UK army head still fighting for the victims in Sierra Leone

The civil war in Sierra Leone became a byword for savagery. Marauding militias, often using child soldiers, killed and raped across the land. The country’s natural riches turned to a curse, with predators, both domestic and foreign, engaged in a fierce struggle to control mines producing the highly lucrative “blood diamonds”.

Ten years on, peace has broken out in the West African state. There is relative political stability, a programme - broadly successful - to reintegrate the armed groups and a number of ongoing reconstruction projects. Sierra Leone, backed by the billionaire financier and philanthropist George Soros, now presents itself as one of the region's successful investment opportunities.

However, for many in Sierra Leone the long years of strife and poverty have left a legacy of hardship. Particularly vulnerable are those who are physically handicapped, either through deliberate mutilations or disease. They are the ones, says General Sir David Richards, who will especially need help and must not be forgotten.

Richards, now the head of the British Army, led the UK military mission to Sierra Leone in the late 90s which was credited with helping to end the internecine war. He has remained involved in promoting welfare in that country and will take part tomorrow evening at a seminar ‘Sierra Leone: Past, Present, Future’ at the Royal Geographical Society in London.

Gen Richards said “It is really important that we continue to build on our original success and do not risk the future of a people who continue to deserve, as much if not more in my view than any in the world, our strong support.

“The event will bring together a somewhat eclectic group - soldiers, journalists, Sierra Leonians from a variety of fields - who made common and determined cause to save a people when the rest of the world was about to dump on them. What has been achieved in Sierra Leone, especially by the efforts of its own people, is a fascinating and uplifting tale and has, I think, many lessons for today and other places.”

Such was the extent of Sir David’s involvement in all aspects of public life in Sierra Leone that he became known there by the Media as the ‘Shogun’. He campaigned actively to raise £20 million in international funding and the commander’s advice was valued by the country's President Ahmed Tejan Kabah. But some in the Foreign Office in London were weary of him "shooting from the hip" as they put it, or "telling some unpalatable truths", as he said.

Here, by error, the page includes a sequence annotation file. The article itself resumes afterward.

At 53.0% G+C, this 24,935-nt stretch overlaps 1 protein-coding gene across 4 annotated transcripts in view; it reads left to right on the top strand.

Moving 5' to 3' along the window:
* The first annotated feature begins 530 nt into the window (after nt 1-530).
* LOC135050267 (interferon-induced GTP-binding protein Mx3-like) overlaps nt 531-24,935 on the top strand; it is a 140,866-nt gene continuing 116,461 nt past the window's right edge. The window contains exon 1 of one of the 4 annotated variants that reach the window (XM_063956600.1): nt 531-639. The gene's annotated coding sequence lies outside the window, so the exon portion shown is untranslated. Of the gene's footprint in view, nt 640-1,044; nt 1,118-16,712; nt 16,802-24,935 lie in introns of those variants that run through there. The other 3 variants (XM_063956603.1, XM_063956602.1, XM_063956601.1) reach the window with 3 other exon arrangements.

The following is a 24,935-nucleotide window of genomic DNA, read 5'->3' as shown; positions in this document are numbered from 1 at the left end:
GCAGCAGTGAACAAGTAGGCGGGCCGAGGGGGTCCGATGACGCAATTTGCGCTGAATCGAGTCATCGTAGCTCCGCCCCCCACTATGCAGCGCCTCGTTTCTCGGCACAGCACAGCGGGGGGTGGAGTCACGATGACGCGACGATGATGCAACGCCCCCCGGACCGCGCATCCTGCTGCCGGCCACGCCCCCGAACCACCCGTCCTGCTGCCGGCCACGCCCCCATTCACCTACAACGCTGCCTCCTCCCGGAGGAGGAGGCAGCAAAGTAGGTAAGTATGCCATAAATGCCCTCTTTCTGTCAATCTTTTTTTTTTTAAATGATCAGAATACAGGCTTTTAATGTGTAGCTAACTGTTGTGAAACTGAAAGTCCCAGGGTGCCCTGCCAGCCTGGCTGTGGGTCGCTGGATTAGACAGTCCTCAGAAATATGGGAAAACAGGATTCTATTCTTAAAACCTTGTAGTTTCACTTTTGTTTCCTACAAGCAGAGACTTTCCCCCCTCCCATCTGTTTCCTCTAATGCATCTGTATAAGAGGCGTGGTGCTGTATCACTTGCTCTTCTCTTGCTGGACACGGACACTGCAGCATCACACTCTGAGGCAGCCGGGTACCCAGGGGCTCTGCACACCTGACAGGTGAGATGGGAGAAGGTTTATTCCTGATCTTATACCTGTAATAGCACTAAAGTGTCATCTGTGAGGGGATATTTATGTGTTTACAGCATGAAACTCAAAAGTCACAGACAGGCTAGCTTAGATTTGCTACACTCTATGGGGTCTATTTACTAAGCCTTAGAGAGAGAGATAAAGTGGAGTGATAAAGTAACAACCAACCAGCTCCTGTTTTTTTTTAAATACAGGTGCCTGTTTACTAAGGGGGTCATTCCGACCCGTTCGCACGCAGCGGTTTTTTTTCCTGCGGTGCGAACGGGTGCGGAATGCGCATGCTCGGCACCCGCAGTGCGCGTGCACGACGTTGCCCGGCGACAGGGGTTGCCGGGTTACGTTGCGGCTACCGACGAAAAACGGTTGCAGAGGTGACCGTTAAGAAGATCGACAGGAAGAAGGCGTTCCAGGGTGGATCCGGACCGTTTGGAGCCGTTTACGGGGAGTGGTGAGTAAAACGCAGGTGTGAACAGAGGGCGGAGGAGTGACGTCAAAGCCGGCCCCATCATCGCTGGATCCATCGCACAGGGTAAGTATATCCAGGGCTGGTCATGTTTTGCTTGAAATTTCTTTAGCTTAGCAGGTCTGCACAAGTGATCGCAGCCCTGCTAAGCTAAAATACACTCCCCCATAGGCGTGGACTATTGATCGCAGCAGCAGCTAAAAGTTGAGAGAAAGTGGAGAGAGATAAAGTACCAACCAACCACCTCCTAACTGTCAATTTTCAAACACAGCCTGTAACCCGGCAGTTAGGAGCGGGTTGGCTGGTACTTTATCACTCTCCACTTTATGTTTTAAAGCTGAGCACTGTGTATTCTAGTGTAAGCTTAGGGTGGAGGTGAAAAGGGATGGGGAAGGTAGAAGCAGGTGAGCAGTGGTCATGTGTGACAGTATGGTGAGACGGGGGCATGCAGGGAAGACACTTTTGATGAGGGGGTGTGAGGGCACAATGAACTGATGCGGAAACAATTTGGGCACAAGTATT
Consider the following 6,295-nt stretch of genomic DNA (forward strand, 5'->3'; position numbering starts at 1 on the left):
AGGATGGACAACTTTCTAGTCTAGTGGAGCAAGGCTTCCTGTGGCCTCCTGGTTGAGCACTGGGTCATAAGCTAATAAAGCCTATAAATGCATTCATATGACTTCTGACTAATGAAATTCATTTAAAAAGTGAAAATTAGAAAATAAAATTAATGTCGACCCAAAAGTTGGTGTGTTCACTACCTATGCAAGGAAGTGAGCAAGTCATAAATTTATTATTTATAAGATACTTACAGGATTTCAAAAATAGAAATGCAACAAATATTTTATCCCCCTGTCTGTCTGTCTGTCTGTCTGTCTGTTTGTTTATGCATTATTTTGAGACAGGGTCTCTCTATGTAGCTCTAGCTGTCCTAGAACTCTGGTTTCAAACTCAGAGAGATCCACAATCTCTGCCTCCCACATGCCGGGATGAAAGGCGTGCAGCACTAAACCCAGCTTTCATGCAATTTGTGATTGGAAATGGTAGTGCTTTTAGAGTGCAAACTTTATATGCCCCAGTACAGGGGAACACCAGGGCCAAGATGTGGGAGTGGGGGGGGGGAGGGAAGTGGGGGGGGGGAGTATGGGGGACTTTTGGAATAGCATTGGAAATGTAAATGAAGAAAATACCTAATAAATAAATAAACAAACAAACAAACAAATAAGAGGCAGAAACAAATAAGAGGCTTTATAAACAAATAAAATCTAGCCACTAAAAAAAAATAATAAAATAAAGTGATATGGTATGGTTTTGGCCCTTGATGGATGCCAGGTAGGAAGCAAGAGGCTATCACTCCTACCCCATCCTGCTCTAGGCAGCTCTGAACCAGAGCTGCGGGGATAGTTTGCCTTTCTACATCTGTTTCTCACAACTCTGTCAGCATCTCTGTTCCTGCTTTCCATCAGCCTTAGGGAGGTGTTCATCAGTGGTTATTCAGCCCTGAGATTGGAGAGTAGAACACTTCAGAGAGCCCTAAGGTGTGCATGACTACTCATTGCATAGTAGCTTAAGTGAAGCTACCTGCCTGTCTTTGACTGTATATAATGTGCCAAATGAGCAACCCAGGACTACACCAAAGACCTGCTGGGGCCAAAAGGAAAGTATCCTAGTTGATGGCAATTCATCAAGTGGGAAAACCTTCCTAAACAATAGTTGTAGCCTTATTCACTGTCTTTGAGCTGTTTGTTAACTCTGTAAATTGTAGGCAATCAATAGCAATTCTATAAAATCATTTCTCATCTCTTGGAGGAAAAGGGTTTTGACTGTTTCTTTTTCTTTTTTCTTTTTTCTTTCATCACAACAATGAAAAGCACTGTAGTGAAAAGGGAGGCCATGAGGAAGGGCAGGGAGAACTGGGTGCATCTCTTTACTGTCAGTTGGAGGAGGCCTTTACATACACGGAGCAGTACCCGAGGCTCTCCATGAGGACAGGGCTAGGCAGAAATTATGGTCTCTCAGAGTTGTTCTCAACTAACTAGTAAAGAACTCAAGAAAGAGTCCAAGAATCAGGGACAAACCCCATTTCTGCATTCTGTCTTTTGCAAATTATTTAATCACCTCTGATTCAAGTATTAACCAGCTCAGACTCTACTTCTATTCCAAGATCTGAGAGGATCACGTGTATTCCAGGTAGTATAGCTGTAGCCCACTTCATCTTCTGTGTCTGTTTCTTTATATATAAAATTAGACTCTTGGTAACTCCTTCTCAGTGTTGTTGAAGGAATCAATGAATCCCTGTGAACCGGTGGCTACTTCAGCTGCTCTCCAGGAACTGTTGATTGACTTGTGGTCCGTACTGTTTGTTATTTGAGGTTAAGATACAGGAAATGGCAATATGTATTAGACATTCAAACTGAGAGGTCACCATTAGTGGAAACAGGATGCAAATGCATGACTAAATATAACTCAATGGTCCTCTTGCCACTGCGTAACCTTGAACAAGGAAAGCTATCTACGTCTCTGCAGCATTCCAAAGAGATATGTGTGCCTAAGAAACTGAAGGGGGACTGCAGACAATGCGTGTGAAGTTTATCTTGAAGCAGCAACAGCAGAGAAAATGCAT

Richards came out of Africa undamaged by the political and diplomatic machinations to become the head of Nato forces in Afghanistan, the first non-American to command US troops since the Second World War, where he applied some of the lessons learned in Sierra Leone such as winning over rebel fighters. In turn they now form part of the blueprint presented by General Stanley McChrystal, the commander in Afghanistan, to conduct the ‘surge’ taking place with Barak Obama’s announcement of 30,000 extra troops.

Funds raised from the event tomorrow evening will go to the Paul School for the Blind at the town of Bo where around 65 children live in squalid conditions. Many lost their eyesight to sadistic acts by rebel fighters, some have found their way to the school after being abandoned by their families.

General Richards’ daughter, Joanna, has worked at the Paul Centre and its sister organisation the Milton Margai School for the Blind. His wife Caroline is involved in running the Afghan Appeal Fund which has raised several hundred thousand pounds in aid for children in Afghanistan.

A spokesman for the UK support group for the project said that at the Paul School “the boys' dorm has 19 beds for 42 boys whilst the girls dorm has seven beds between 23. The lavatories are completely repellent and infested with insects and the pupils wash from buckets in their dorms... The school is more than just a place of learning. Disabled people in Sierra Leone, and the blind especially, are considered worthless to society. A large proportion of blind children are abandoned, and it is only thanks to schools such as the Paul School that these children have an education, or even a roof over their heads and a daily meal. The children are overwhelmed that this event is in aid of them.”

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